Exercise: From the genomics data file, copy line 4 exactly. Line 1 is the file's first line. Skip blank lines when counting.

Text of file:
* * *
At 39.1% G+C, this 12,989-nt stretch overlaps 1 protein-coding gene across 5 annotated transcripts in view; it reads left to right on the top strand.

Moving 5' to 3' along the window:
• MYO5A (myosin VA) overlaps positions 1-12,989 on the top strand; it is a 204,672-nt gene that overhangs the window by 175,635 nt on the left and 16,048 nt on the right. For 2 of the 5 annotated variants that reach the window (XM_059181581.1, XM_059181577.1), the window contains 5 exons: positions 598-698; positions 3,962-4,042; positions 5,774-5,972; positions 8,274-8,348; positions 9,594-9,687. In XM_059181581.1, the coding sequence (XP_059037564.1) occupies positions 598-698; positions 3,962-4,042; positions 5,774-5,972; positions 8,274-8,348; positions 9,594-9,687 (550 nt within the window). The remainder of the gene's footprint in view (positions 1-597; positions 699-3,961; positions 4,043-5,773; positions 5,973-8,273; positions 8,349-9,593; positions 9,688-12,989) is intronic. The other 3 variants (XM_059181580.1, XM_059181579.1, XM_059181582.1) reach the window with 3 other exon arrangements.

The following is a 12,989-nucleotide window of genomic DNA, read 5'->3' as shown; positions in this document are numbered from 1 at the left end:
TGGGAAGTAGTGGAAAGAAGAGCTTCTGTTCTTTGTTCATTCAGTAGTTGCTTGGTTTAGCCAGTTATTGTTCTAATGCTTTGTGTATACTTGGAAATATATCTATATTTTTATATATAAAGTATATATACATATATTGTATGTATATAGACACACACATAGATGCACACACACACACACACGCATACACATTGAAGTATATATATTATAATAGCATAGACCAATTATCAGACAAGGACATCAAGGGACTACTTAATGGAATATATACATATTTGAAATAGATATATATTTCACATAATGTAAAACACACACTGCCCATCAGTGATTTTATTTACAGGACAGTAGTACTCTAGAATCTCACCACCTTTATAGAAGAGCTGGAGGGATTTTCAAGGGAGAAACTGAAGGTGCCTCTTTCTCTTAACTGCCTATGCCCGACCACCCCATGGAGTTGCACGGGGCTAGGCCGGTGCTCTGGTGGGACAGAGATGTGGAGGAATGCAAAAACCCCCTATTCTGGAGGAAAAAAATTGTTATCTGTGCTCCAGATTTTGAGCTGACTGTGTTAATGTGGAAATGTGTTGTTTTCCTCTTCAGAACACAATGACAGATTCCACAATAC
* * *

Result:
The following is a 12,989-nucleotide window of genomic DNA, read 5'->3' as shown; positions in this document are numbered from 1 at the left end: